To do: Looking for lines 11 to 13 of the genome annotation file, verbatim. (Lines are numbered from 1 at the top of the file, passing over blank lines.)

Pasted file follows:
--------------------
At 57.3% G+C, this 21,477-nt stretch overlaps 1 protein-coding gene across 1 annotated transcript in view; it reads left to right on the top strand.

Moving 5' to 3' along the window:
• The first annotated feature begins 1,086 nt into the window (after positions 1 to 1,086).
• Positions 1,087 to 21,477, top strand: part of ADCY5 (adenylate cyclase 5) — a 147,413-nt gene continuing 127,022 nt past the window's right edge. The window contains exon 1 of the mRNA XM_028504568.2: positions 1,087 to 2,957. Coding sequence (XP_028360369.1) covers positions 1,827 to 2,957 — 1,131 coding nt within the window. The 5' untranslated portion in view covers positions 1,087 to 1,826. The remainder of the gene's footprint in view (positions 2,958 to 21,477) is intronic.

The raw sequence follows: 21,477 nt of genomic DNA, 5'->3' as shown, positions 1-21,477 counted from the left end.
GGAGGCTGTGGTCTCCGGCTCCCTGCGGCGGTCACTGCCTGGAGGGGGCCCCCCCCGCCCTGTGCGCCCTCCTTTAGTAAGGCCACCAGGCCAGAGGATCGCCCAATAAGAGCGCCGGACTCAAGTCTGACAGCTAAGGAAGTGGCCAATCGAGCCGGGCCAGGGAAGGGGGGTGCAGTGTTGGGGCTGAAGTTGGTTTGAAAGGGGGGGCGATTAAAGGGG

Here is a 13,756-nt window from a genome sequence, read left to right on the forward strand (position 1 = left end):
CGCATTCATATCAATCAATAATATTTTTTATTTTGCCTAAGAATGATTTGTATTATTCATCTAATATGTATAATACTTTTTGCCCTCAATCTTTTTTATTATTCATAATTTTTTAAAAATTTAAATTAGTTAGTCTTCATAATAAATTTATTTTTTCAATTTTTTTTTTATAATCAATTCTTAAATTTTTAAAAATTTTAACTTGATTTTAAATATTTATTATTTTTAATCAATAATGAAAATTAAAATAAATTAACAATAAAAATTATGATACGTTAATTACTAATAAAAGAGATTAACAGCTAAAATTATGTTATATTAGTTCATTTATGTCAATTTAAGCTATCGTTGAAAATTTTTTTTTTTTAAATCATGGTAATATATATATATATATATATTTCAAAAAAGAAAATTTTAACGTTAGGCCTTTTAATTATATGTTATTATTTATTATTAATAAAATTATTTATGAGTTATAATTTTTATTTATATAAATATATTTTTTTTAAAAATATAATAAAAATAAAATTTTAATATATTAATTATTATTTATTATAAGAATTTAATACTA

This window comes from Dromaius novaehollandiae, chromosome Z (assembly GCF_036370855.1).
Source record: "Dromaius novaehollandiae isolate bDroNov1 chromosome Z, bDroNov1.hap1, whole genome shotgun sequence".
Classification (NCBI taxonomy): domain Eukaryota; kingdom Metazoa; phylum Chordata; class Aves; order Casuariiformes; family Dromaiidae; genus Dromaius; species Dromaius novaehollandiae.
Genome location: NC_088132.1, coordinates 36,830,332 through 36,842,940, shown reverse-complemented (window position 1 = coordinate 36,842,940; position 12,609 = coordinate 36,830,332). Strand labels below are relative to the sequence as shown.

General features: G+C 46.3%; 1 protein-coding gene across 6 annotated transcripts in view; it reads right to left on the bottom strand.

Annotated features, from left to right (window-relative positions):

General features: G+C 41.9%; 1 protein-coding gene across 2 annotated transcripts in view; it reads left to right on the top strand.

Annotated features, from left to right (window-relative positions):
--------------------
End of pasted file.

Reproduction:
Classification (NCBI taxonomy): domain Eukaryota; kingdom Metazoa; phylum Chordata; class Aves; order Casuariiformes; family Dromaiidae; genus Dromaius; species Dromaius novaehollandiae.
Genome location: NC_088132.1, coordinates 36,830,332 through 36,842,940, shown reverse-complemented (window position 1 = coordinate 36,842,940; position 12,609 = coordinate 36,830,332). Strand labels below are relative to the sequence as shown.

General features: G+C 46.3%; 1 protein-coding gene across 6 annotated transcripts in view; it reads right to left on the bottom strand.